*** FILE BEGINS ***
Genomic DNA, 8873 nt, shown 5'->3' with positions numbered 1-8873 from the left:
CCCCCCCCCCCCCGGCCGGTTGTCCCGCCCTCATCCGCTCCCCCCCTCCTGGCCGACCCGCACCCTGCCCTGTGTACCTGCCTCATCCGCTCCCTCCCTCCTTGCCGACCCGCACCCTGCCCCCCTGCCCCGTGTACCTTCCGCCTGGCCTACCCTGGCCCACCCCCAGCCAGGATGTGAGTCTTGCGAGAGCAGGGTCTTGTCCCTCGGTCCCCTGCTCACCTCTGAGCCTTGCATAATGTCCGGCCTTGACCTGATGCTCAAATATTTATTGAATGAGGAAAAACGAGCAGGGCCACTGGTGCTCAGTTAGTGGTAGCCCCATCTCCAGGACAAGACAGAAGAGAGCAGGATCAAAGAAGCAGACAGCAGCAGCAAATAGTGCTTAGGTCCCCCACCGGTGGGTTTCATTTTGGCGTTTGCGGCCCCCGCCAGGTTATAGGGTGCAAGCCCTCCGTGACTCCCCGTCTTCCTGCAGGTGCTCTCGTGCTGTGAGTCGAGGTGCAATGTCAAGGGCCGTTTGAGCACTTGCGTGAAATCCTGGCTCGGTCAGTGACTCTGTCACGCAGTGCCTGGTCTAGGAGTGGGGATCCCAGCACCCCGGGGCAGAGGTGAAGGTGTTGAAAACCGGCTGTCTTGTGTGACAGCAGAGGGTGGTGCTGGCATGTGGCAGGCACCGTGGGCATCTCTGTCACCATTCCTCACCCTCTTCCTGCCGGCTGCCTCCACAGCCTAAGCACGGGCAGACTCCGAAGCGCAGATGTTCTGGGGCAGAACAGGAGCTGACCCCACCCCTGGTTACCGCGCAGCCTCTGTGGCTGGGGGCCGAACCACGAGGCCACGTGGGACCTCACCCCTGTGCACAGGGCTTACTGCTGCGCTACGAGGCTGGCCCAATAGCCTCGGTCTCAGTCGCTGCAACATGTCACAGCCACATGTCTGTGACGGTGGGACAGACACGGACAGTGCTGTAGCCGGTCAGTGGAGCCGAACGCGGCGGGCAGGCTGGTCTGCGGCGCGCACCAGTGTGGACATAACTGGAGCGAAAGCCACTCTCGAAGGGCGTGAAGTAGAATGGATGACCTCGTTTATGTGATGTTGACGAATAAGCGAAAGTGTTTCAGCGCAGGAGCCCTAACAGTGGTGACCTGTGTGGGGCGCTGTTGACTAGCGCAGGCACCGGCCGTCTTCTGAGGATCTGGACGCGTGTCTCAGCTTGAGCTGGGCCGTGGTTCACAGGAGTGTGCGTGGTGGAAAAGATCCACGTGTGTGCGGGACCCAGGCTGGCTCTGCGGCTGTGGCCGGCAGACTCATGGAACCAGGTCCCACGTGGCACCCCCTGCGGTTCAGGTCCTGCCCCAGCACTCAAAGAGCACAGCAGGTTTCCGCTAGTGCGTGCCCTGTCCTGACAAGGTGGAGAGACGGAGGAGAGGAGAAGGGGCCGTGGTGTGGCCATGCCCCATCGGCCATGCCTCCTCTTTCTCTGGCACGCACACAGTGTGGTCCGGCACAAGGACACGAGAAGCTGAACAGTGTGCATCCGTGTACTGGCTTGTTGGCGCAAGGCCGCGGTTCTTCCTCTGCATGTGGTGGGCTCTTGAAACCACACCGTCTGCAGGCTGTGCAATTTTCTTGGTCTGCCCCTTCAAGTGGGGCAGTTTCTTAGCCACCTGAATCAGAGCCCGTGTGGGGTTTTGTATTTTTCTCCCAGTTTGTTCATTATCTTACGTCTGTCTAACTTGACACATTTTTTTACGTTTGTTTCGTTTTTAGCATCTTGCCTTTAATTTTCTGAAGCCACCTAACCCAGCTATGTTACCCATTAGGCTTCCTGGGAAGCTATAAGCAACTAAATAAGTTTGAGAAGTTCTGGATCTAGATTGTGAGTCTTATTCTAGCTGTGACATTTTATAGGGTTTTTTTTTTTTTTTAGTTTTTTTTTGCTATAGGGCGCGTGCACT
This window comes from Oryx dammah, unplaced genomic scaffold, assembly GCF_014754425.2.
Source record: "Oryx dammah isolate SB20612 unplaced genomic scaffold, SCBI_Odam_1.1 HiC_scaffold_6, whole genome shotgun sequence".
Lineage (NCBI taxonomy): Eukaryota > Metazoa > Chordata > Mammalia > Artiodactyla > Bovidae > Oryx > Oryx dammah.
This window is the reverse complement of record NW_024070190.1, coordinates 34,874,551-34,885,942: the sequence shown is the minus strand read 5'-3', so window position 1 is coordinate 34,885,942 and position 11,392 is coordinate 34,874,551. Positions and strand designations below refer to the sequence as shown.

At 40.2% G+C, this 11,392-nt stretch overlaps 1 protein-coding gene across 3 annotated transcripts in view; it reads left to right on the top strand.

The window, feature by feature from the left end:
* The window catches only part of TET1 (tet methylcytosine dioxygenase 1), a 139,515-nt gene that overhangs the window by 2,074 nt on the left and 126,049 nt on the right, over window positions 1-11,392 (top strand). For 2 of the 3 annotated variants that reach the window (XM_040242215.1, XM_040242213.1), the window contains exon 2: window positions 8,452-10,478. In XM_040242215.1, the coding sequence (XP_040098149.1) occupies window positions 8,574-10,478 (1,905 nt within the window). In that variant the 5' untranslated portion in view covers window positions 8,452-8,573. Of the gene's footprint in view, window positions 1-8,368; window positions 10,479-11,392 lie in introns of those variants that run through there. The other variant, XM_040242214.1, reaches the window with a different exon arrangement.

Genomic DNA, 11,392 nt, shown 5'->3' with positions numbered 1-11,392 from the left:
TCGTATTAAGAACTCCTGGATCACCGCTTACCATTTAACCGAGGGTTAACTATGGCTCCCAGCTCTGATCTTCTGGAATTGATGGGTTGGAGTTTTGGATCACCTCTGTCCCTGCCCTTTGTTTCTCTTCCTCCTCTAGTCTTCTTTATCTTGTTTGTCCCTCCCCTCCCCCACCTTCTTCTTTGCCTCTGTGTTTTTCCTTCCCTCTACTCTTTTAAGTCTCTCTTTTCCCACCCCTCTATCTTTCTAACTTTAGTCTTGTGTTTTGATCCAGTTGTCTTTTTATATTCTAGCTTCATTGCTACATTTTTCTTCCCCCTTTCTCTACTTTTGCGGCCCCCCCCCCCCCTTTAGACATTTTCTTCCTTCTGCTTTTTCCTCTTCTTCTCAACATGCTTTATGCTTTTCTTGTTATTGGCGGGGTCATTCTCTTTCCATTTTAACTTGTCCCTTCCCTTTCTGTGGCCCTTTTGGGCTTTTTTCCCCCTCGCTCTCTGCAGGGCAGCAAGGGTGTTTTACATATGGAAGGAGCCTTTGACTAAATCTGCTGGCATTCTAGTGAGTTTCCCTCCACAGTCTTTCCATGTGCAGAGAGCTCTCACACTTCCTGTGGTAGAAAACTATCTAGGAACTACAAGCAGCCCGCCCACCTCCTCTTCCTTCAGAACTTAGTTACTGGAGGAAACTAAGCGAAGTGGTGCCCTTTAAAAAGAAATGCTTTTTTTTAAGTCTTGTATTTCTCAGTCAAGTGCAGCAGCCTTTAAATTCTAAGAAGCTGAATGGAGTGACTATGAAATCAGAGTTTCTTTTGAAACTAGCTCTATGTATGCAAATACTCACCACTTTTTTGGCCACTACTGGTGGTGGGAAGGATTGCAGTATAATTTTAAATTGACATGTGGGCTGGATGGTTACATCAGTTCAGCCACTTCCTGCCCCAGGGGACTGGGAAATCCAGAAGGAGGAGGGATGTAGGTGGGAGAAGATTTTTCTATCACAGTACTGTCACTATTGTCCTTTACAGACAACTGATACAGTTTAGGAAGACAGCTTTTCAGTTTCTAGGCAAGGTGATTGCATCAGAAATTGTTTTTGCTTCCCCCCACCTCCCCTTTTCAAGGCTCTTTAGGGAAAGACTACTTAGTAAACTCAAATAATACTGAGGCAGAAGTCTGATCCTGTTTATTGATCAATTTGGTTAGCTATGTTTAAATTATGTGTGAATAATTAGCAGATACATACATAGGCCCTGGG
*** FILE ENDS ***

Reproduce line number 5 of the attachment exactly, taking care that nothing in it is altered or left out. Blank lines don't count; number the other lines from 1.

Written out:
Lineage (NCBI taxonomy): Eukaryota > Metazoa > Chordata > Mammalia > Artiodactyla > Bovidae > Oryx > Oryx dammah.